What food are you loyal to? A strange question, yes. One posed by a poet.
Award-winning poet Gerald Stern writes an ode to spaghetti in today’s selection from “Poems in Your Pocket”…
by Gerald Stern
Not infrequently destroyed as bits of paper
of no value by the women in my family,
namely Ida, Libby, and the maid Thelma,
my drawings were gone by the tine I was eleven
and so I turned to music and led orchestras
walking through the woods, and Saturday nights
we feasted on macaroni, tomato soup and falso
cheese cooked at three hundred fifty degrees
which I called spaghetti until I was 21
and loved our nights there, Thelma, Libby, and Ida,
fat as I was then, fat and near-sighted
and given over to art, such as I saw it,
though smothered somewhat by the three of them;
and it would be five years of breaking loose,
reading Kropotkin first, then reading Keats,
and standing on my head and singing by which
I developed the longing though I never
turned against that spaghetti, I was always
loyal to one thing, you could almost measure
my stubbornness and my wildness by that loyalty.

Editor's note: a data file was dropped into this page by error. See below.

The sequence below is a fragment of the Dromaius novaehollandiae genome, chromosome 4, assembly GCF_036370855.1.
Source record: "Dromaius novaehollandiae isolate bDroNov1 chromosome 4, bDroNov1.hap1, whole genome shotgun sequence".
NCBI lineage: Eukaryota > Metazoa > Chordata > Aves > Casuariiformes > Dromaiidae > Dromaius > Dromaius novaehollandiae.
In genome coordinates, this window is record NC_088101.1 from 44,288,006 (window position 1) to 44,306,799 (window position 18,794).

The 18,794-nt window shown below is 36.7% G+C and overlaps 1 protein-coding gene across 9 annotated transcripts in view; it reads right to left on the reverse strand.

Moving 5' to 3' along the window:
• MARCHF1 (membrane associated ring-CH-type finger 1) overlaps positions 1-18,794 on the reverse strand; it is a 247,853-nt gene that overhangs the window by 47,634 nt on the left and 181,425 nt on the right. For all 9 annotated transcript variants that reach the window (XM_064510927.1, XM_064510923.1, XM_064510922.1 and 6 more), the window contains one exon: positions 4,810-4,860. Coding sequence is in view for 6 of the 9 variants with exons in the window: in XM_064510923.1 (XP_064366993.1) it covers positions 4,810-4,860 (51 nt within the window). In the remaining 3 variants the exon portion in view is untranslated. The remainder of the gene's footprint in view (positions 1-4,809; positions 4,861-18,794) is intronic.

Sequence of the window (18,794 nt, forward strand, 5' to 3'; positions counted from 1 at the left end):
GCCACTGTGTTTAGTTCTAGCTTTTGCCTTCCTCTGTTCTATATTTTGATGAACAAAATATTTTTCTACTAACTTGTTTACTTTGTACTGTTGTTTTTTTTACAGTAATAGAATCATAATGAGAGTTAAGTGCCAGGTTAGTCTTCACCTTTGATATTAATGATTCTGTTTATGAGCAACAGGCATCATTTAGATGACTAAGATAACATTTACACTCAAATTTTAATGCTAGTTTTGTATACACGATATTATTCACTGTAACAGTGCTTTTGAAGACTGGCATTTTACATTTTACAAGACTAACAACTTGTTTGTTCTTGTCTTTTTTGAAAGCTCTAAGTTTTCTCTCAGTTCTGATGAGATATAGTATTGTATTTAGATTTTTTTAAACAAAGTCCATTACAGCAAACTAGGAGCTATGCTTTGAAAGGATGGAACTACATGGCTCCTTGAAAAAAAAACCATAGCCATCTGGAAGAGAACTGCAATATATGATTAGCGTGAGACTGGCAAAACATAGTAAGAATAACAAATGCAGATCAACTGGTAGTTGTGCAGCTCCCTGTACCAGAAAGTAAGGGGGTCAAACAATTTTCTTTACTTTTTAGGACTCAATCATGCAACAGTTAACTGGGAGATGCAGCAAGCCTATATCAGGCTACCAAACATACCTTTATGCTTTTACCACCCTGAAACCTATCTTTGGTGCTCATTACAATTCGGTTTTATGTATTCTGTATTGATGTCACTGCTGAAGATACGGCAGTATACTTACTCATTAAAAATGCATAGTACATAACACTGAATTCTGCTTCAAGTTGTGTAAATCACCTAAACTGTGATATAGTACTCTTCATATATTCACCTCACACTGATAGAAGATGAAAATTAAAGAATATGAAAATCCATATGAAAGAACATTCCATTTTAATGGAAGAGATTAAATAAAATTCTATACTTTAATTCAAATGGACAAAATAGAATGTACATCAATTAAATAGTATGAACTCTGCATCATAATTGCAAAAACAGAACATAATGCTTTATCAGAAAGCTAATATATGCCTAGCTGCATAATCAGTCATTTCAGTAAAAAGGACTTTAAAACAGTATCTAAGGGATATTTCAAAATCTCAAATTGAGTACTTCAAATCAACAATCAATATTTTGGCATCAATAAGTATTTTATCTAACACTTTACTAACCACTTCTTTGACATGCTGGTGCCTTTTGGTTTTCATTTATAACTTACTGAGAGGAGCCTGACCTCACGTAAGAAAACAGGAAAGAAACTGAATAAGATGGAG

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To learn more about Gerald Stern, you might start with the fawning and also damning write-up at Poetryfoundation.org. A better account of his life can be found at the Pennsylvania Center for the Book. Born in 1925 in Pittsburgh, the son of Jewish immigrants from Ukraine and Poland, he is now 95 years old and still writing.
Stern received the National Book Award for poetry in 1998 for his collection This Time: New and Selected Poems.
* * *
And now – for the cherry on top – a bonus poem for today!
THE AUTHOR LOVING THESE
HOMELY MEATS SPECIALLY, VIZ.:
CREAM, PANCAKES, BUTTERED
PIPPIN-PIES (LAUGH, GOOD
PEOPLE) AND TOBACCO;
WRIT TO THAT WORTHY AND
WHOM HE CALLETH
MISTRESS, AS FOLLOWETH
by John Davies
If there were, oh! an Hellespont of cream
Between us, milk-white mistress, I would swim
To you, to show to both my love’s extreme,
Leander-like, – yea! Dive from brim to brim.
But met I with a buttered pippin-pie
Floating upon’t, that would I make my boat
To waft me to you without jeopardy,
Though sea-sick I might be while it did float.
Yet if a storm should rise, by night or day,
Of sugar-snows and hail of caraways,
Then, if I found a pancake in my way,
It like a plank should bring me to your kays;
Which having found, if they tobacco kept,
The smoke should dry me well before I slept.
* * *
400 years on, John Davies makes me laugh! The poem has such a sweetness and pleasure – such a playfulness – such joy.
But – here’s the mystery – was this poem written by SIR John Davies or John Davies of Hereford, contemporaries? The “Poem in Your Pocket” does not tell me! I will do some sleuthing and let you know what I find out. Unless you happen to know or have the inclination to solve this mystery. Let’s stay in touch…
BREAKING NEWS: I think I’ve been had. I don’t think either of those “John Davies” wrote this sonnet. More to come…